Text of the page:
Governor’s Plan Calls for Cuts in Social Services for the Poor

Times Staff Writer

Calling California’s social service benefits to the poor too charitable given the state’s fiscal problems, Gov. Arnold Schwarzenegger on Monday proposed cutting welfare benefits by 6.5%, capping dental benefits for the poor at $1,000 a year and requiring many impoverished disabled people for the first time to pay up to $27 a month in premiums for their healthcare.

Many of Schwarzenegger’s suggested healthcare and human services reductions, which are designed to save $1.2 billion, were similar to ones that the Democratic-led Legislature opposed last year. In some areas, such as welfare, his new cuts would be even deeper.

Despite the reductions, the governor came up with a third of the $400 million a year in savings his administration pledged last year that it would find in the state’s healthcare programs for the poor.

Schwarzenegger also offered modest efforts to expand California’s health insurance coverage for low-income children, which he had proposed to cut last year, and launched a new program to combat obesity.


Although Democrats and advocates for the poor said the cuts were not as drastic as they had expected, they still said it was wrong to require California’s poorest to pay more money while protecting affluent Californians from any tax increases.

“I’m happy to talk about reforming the system, but I can’t imagine that any of us can support balancing the budget by imposing further hardships on people of modest means,” said Joe Simitian (D-Palo Alto), chairman of the Senate Human Services Committee.

“We’ve made tremendous progress moving people from welfare to work,” he said, “and now comes the governor telling us that in the toughest of times financially, people of modest means are supposed to make a further sacrifice.”

Schwarzenegger justified the cuts by noting that even with the reductions, California’s grant levels would be the second highest of the 10 most populous states, exceeded only by New York’s.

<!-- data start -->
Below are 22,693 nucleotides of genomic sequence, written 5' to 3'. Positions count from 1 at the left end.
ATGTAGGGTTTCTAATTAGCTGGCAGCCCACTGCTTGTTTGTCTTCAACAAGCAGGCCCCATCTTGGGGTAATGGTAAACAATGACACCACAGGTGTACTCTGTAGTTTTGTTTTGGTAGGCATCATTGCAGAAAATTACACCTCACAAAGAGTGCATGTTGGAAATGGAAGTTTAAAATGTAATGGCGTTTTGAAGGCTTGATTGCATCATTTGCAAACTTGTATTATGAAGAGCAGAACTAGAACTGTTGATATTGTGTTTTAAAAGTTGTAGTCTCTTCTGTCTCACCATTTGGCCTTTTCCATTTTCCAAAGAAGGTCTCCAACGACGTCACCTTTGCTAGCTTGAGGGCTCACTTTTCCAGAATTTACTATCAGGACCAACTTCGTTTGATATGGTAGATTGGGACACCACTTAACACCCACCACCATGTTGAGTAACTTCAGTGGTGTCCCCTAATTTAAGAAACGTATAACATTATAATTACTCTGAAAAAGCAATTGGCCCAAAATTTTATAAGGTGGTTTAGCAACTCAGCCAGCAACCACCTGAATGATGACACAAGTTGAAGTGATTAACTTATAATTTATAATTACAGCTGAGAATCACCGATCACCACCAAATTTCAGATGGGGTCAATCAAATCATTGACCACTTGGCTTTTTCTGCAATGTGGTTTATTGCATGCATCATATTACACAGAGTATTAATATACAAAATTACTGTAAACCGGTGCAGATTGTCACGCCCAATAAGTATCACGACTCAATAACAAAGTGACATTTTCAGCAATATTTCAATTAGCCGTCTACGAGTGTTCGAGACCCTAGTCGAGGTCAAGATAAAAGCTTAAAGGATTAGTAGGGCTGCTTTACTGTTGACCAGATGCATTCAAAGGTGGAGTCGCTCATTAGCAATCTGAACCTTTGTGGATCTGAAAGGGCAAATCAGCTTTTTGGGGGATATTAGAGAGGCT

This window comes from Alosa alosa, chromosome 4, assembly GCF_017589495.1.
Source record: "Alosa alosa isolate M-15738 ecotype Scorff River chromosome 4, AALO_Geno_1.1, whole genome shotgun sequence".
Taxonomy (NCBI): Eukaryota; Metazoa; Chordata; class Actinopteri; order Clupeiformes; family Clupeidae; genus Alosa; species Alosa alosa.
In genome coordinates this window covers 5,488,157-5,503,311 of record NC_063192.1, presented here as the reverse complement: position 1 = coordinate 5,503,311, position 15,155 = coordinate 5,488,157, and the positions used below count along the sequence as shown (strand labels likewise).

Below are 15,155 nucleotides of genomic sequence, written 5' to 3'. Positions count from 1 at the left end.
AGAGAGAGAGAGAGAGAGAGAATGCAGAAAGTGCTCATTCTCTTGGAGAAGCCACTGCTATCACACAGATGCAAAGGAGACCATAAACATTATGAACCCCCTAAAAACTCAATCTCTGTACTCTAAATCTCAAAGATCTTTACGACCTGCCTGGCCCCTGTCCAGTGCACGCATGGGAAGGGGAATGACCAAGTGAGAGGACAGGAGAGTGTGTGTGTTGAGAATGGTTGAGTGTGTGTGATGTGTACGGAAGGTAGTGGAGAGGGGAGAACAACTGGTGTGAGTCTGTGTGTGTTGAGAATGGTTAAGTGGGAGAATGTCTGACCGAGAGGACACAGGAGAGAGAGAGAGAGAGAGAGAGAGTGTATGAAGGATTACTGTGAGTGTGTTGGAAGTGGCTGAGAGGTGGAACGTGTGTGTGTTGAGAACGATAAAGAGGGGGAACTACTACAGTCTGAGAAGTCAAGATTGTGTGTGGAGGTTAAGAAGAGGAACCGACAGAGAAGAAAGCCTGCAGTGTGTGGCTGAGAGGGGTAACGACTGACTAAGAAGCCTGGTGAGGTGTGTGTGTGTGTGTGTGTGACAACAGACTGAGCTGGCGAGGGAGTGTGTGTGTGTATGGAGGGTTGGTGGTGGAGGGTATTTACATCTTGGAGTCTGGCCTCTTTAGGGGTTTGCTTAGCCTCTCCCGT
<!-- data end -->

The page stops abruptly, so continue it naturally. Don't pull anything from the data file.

“We have to live within our means,” he told reporters. “We can’t pick and choose and say, ‘Well, we don’t like those people and so we should take the money out.’ It’s just that’s all the money we have.”

Schwarzenegger’s most severe social service reductions concerned CalWORKS, the state’s welfare program. For a family of three in Los Angeles, his proposed 6.5% cut in benefits would translate to a $47 reduction in the monthly welfare grant, which is $723.

Those cuts were just one prong in Schwarzenegger’s effort to prod people to get off welfare as the state’s long slide in caseloads is coming to a halt.

The administration projects that in the next fiscal year, 472,800 families on average will be collecting welfare, a decrease of 22,500 from this year.


The governor’s budget would also make it harder for the poor to earn money on their own in low-paying jobs without losing their welfare benefits. Instead of keeping $225 and 50% of the rest of the money they earn a month in low-paying jobs, welfare recipients would be allowed to keep only $200 and 40% of their additional income.

He also proposed toughening the work component of welfare by requiring recipients to enroll in welfare-to-work jobs sooner and to work more hours.

“What we’re going to find is families trying to cut corners, facing evictions, not able to pay rent or their light bills,” said Nancy Berlin, a welfare activist at the Los Angeles Coalition to End Hunger and Homelessness.